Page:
Soon, Google's vice president of public policy and communications, Rachel Whetstone, began crafting and revising a number of versions of a possible statement the company planned to release publicly, these people said, sharing it with the three.

The top three agreed that in addition to discussing the attack, the blog post should contain some language about human rights, the strongest statement of which is a clause in the penultimate paragraph of the post.

The section said they had reached the decision to re-evaluate their business in China after considering the attacks "combined with the attempts over the past year to further limit free speech on the web."

Concerned about potential retribution against Google employees in China, the founders and their advisors agreed to include a line saying that the move was "driven by our executives in the United States, without the knowledge or involvement of our employees in China."

... Veteran observers of trade between the countries suggest that Google, and the U.S. generally, has little leverage to press China to back down on Internet censorship or other issues.

Some expressions of support for Google's position flowed in from around the world, including from consumers in China as well as some U.S. companies—including rival Yahoo Inc.—and politicians. Secretary of State Hillary Clinton Tuesday issued a statement saying Google's allegations "raise very serious concerns and questions," and that "we look to the Chinese government for an explanation."

Odds are high Google could be left largely on its own in taking concrete steps to confront the Chinese government. Veteran observers of trade between the countries suggest that Google, and the U.S. generally, has very little leverage to press China to back down on Internet censorship or other issues.

Besides the Web site, Google has a range of other business initiatives and partnerships in China that could be affected by its decision. By snubbing Chinese authorities so publicly, the company risks government retaliation against itself or its partners. The decision also affects local competitors who could benefit from any retreat. Shares of Google's biggest Chinese rival, Baidu Inc., surged following the news.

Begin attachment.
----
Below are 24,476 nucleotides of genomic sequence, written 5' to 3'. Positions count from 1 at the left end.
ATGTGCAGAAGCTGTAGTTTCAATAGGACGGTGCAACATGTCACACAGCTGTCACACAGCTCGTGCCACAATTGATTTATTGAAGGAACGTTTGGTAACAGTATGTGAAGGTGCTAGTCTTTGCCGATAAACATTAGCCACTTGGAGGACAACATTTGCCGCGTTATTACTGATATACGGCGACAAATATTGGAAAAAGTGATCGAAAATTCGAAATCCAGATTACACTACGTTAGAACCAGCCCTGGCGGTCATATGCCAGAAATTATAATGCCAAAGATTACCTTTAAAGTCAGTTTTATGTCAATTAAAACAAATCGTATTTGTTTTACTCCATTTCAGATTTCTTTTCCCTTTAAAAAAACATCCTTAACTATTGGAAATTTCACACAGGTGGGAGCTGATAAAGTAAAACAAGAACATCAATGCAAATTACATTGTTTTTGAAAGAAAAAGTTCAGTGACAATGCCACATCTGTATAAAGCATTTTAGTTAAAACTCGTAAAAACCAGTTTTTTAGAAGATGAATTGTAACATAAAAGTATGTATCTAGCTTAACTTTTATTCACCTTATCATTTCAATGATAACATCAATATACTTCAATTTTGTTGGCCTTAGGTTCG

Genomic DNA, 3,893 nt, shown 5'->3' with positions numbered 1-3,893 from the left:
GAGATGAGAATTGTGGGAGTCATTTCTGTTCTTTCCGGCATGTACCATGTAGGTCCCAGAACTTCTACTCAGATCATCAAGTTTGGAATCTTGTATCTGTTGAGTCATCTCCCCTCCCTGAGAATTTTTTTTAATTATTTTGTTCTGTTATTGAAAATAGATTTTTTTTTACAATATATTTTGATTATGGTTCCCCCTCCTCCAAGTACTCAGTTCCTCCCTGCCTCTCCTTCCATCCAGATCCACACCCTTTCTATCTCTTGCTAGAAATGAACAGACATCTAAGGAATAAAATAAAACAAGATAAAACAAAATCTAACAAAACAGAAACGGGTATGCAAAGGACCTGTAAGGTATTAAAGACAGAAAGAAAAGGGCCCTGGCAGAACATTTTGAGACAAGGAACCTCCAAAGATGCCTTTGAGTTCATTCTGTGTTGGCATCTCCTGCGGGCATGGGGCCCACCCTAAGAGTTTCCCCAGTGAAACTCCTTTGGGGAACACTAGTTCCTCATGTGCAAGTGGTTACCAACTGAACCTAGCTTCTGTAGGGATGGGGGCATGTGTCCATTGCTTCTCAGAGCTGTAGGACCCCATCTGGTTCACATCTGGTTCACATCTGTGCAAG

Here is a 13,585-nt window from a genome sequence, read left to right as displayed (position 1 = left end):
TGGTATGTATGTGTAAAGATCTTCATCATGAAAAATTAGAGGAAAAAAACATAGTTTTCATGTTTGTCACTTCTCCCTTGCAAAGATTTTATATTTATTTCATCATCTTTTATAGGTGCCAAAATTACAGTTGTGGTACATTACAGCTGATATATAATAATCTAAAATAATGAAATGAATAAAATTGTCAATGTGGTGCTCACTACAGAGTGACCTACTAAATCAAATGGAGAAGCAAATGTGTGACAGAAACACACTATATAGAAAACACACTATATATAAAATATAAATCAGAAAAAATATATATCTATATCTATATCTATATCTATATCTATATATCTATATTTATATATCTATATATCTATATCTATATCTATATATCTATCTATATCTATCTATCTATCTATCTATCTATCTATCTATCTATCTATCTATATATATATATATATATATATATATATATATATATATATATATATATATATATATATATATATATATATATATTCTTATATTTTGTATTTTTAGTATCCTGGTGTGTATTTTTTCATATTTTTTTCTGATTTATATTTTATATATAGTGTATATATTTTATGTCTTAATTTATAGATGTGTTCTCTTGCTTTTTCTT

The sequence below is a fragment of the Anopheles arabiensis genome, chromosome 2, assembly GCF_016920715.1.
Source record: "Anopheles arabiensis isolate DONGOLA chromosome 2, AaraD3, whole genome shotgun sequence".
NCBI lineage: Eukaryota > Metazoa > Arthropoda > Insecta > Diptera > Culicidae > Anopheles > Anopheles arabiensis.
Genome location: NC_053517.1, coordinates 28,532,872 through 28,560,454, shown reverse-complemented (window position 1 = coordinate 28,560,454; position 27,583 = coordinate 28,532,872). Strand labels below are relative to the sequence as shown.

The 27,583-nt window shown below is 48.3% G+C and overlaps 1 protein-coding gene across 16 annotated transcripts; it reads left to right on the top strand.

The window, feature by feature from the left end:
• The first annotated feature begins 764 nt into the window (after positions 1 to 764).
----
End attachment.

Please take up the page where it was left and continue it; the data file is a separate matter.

Google's blog post Tuesday said cyber-attacks on its infrastructure resulted in "the theft of intellectual property," stating that it found evidence to suggest that a primary goal of the attackers was accessing the Gmail accounts of Chinese human-rights activists.

Again, snooping on activists and stealing core IP are two very different activities. Which was more disturbing to Google? Previous discussion here.

“Don’t Be Evil” always did sound a bit to me like tikkun olam, or repairing the world (see this profile of Brin and Page). Not sure whether CEO Schmidt is down with that ;-)

Wednesday, January 13, 2010

What's up with Google and China?

Here is Google's official statement that caused all the commotion. (Note it appeared on a blog :-)

Some good comments at TechCrunch:

1. Google’s business was not doing well in China. Does anyone really think Google would be doing this if it had top market share in the country? For one thing, I’d guess that would open them up to shareholder lawsuits. Google is a for-profit, publicly-held company at the end of the day. When I met with Google’s former head of China Kai-fu Lee in Beijing last October, he noted that one reason he left Google was that it was clear the company was never going to substantially increase its market share or beat Baidu. Google has clearly decided doing business in China isn’t worth it, and are turning what would be a negative into a marketing positive for its business in the rest of the world.